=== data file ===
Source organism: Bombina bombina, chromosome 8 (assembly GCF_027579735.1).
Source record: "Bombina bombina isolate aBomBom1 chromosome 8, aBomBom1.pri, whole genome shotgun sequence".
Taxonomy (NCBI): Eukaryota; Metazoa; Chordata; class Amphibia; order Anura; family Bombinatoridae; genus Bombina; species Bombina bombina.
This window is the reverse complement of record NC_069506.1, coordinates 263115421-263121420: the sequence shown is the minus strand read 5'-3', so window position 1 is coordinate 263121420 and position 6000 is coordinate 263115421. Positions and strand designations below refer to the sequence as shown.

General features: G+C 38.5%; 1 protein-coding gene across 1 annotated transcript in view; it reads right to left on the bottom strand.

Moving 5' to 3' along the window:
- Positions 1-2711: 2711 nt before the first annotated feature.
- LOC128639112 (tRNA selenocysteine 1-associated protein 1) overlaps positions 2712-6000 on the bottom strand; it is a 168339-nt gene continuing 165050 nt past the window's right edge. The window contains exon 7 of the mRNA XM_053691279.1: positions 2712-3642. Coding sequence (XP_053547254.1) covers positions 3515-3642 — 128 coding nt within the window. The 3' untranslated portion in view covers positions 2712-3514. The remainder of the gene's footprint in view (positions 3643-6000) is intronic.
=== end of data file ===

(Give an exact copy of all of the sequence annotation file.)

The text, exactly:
Source organism: Bombina bombina, chromosome 8 (assembly GCF_027579735.1).
Source record: "Bombina bombina isolate aBomBom1 chromosome 8, aBomBom1.pri, whole genome shotgun sequence".
Taxonomy (NCBI): Eukaryota; Metazoa; Chordata; class Amphibia; order Anura; family Bombinatoridae; genus Bombina; species Bombina bombina.
This window is the reverse complement of record NC_069506.1, coordinates 263115421-263121420: the sequence shown is the minus strand read 5'-3', so window position 1 is coordinate 263121420 and position 6000 is coordinate 263115421. Positions and strand designations below refer to the sequence as shown.

General features: G+C 38.5%; 1 protein-coding gene across 1 annotated transcript in view; it reads right to left on the bottom strand.

Moving 5' to 3' along the window:
- Positions 1-2711: 2711 nt before the first annotated feature.
- LOC128639112 (tRNA selenocysteine 1-associated protein 1) overlaps positions 2712-6000 on the bottom strand; it is a 168339-nt gene continuing 165050 nt past the window's right edge. The window contains exon 7 of the mRNA XM_053691279.1: positions 2712-3642. Coding sequence (XP_053547254.1) covers positions 3515-3642 — 128 coding nt within the window. The 3' untranslated portion in view covers positions 2712-3514. The remainder of the gene's footprint in view (positions 3643-6000) is intronic.